How to Buy a Vacation Home: 4 Considerations

Thinking of buying a vacation home? Then you need to time your purchase so you get the optimum benefit from your new property. In particular you need to ask yourself four questions:

Am I in the right financial shape to take on this obligation?

Do today's economic factors make buying now a smart move?

Is the vacation home market healthy?

Is this the best time of year to buy?

Am I in the right financial shape to take on this obligation?

If you're in a position to buy a vacation home, you're probably a smart adult with a proven ability to assess risk: It would be patronizing to warn you about the obvious issues that can arise when people overstretch themselves. However, there are three points that are worth more consideration:

  • Diversification: Putting this much cash into real estate might unbalance your overall investment portfolio. Most advisers recommend spreading assets across a number of different classes of investment.
  • Cash flow: Although the economic recovery seems to be gaining real traction, there are no guarantees it will continue. If you're planning to rely on rental income to keep this investment afloat, it might be a good idea to prepare some cash-flow spreadsheets that model income and expenditure under different rental-market conditions.
  • Taxes: Right now, you should be able to deduct mortgage interest on a vacation home on your IRS return, just as you can for your main residence. However, legislators are talking about changing the code so as to eliminate or cap this deductible. It may be prudent to leave all such deductions out of your calculations.

Do Today's Economic Factors Make Buying Now a Smart Move?

Purchasing a vacation home involves similar housing-affordability issues as buying your main residence. You want to buy when:

  • Mortgage interest rates are low, so your payments are at a minimum.
  • House prices are rising, so the chances of your building equity quickly (and avoiding negative equity altogether) are good.

Many insiders believe the very best time to buy was in 2012 when both mortgage rates and house prices were near their lowest. However, at the time of writing (mid-2013), they both remain very attractive, and the window of best opportunity looks to be narrowing rather than closing.

Fannie Mae's economic forecasters expect 30-year fixed mortgage rates to average 4.7 percent in the last quarter of 2014, while the Mortgage Bankers Association's predict that figure will be 4.8 percent. Those compare with 3.5 percent during the first quarter of 2013.

Meanwhile, data from S&P/Case-Shiller Home Price Indices were published June 25 under the headline " Home Prices Set Record Monthly Rise in April 2013." They showed that, as a national average, home prices increased 11.6 percent during the year ending that month.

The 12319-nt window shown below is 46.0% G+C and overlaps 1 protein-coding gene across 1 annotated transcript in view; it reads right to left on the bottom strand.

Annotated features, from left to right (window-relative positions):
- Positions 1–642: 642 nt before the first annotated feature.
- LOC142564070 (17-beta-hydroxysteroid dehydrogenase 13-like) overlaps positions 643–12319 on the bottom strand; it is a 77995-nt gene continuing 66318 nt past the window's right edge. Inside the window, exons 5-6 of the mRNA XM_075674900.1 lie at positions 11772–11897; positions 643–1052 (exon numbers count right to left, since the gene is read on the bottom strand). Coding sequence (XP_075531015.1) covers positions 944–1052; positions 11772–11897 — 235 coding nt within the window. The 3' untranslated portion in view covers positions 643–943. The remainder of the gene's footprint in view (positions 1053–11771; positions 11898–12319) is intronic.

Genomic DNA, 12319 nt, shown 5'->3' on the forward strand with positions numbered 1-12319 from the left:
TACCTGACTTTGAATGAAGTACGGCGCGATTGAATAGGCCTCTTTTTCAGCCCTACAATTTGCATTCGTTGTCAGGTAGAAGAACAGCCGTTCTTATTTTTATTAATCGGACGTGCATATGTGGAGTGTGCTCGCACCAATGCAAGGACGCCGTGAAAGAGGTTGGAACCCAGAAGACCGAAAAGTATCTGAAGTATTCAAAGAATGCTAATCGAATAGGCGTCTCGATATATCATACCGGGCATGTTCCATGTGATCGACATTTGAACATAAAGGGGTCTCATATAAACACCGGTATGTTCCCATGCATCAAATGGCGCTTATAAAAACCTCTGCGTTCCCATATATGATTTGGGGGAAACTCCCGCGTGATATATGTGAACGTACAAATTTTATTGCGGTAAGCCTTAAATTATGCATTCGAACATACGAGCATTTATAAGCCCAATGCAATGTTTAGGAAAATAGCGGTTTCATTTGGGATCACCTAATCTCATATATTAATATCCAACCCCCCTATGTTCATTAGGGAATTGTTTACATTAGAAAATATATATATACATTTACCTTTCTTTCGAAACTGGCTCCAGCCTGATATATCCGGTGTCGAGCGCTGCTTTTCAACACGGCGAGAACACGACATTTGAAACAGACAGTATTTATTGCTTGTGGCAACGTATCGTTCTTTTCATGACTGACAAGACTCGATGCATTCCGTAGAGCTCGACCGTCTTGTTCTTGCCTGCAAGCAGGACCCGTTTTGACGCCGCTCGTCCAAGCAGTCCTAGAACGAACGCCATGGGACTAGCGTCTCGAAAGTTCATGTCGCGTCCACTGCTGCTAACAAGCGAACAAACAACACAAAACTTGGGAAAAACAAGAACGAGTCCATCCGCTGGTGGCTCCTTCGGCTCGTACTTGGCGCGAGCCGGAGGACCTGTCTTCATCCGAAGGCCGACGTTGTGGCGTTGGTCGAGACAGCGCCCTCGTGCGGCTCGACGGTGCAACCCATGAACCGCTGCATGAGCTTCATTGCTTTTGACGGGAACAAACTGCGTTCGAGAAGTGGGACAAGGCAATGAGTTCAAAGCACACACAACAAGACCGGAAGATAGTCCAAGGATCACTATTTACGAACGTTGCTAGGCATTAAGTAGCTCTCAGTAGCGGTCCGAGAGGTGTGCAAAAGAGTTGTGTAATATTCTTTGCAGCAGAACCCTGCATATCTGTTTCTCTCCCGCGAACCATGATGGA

Is the vacation home market healthy?

Although the wider property market can be a good indicator of the health of the vacation-home sector, it's important to recognize that they don't always overlap. However, the National Association of Realtors (NAR) monitors this sector, and its 2013 Investment and Vacation Home Buyers Survey contains some useful insights into 2012's activity

  • Sales of vacation homes jumped more than 10 percent that year compared to 2011: to 553,000 from 502,000.
  • That was 11 percent of all home sales.
  • 54 percent of vacation-home sales were non-cash transactions, presumably mostly involving mortgage financing.
  • Distressed sales made up 35 percent of vacation-home transactions.
  • The median vacation-home price was $150,000, up from $121,300 in 2011.
  • The typical buyer of a vacation home was 47 years old,= with median income of $92,100.
  • The median distance of a vacation home purchased that year from the buyer's primary residence was 435 miles, although 34 percent were within 100 miles.
  • Buyers of vacation homes expected to retain them for a median period of 10 years.

NAR chief economist Lawrence Yun explained some of the drivers behind second-home sales: “We had a strong stock market recovery, which helps more people in the prime ages for buying vacation homes. Attractively priced recreational property is also a big draw.”

Is This the Best Time of Year to Buy?

Chances are, you're going to get the best deal on your new vacation home if you buy during the fall and early-winter months. That's the time of year when private owners have taken all the rental revenue they're likely to receive that season, and are facing many months of bills and no income. It's also a time when the property is going to be looking less attractive than during the peak seasons.

Similarly, developers of new-build homes are likely to have made their budget forecasts based on vacation-time sales, and may be amenable to off-season offers, especially if they've failed to meet targets. Even if they have, they may well be up for a deal when you turn up, offering them money in the bank before they're expecting it.

Having said that, if vacation home prices and mortgage interest rates continue to increase quickly, you may find the discount you can secure by waiting for an off-season sale swallowed up by rising prices and costs.

Bear that in mind when picking your moment to act. In the current market, sooner may well prove better.

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